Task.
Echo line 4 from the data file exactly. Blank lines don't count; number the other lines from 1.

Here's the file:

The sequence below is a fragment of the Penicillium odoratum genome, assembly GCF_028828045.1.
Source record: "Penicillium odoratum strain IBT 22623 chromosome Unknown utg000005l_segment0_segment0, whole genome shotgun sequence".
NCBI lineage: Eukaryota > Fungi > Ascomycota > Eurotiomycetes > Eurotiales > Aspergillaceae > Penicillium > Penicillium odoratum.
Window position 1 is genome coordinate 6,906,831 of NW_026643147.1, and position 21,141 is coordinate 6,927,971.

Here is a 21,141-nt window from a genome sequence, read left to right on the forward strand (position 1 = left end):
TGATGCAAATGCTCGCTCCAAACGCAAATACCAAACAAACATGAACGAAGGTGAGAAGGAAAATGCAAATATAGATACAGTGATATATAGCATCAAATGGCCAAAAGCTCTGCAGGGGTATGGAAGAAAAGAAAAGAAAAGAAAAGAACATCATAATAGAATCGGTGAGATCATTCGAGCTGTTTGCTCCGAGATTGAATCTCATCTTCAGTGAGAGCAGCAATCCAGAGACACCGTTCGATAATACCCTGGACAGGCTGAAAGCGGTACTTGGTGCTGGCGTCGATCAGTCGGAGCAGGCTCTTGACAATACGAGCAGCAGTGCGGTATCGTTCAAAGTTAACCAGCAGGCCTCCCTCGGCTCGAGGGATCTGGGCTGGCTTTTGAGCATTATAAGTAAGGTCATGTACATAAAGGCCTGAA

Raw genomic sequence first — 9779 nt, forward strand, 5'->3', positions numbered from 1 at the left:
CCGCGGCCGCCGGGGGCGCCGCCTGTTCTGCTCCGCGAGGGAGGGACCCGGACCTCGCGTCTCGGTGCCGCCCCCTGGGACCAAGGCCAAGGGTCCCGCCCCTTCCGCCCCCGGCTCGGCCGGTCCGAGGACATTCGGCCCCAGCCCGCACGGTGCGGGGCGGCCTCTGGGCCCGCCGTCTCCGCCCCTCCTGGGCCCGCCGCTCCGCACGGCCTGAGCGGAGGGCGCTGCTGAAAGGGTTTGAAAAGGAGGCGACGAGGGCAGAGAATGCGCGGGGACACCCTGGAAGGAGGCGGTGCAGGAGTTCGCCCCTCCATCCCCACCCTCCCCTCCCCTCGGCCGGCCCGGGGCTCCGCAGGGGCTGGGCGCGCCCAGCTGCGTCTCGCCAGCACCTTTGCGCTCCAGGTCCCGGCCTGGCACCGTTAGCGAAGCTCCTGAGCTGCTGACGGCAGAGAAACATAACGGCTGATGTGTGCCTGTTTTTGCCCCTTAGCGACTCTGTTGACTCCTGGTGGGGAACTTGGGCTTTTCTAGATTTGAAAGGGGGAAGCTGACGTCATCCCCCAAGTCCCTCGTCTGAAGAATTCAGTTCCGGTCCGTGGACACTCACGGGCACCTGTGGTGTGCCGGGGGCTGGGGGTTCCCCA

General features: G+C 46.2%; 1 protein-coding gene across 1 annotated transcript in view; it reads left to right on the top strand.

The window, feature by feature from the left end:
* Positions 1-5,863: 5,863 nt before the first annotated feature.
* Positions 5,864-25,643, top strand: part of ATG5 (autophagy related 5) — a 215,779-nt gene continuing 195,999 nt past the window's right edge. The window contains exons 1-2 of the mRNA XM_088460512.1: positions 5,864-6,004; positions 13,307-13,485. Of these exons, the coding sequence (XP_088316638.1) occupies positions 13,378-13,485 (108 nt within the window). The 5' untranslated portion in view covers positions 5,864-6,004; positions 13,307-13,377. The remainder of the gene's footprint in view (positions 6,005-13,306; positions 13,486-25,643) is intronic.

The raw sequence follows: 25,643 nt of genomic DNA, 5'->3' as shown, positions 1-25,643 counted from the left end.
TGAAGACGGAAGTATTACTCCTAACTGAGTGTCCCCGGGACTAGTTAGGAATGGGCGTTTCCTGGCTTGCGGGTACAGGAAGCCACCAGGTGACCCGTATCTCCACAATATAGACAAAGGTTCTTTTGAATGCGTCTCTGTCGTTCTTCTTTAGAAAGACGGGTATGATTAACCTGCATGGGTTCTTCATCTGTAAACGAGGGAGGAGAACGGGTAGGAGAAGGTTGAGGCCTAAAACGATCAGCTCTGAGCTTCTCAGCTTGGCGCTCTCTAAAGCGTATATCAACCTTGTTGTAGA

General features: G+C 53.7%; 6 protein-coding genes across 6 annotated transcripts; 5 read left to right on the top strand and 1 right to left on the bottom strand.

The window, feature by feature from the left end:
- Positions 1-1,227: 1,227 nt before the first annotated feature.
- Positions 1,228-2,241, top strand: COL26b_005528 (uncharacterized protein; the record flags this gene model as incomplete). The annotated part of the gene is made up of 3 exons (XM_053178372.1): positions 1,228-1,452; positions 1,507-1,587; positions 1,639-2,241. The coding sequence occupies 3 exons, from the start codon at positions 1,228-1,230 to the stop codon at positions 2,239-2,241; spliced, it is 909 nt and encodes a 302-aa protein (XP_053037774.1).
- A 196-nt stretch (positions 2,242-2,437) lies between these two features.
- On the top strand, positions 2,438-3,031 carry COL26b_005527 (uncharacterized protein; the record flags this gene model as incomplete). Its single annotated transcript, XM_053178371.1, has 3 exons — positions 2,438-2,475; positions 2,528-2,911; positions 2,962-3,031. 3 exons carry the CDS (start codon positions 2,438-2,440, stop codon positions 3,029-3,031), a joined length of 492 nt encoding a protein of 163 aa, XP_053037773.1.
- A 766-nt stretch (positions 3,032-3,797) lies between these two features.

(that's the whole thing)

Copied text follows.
Window position 1 is genome coordinate 6,906,831 of NW_026643147.1, and position 21,141 is coordinate 6,927,971.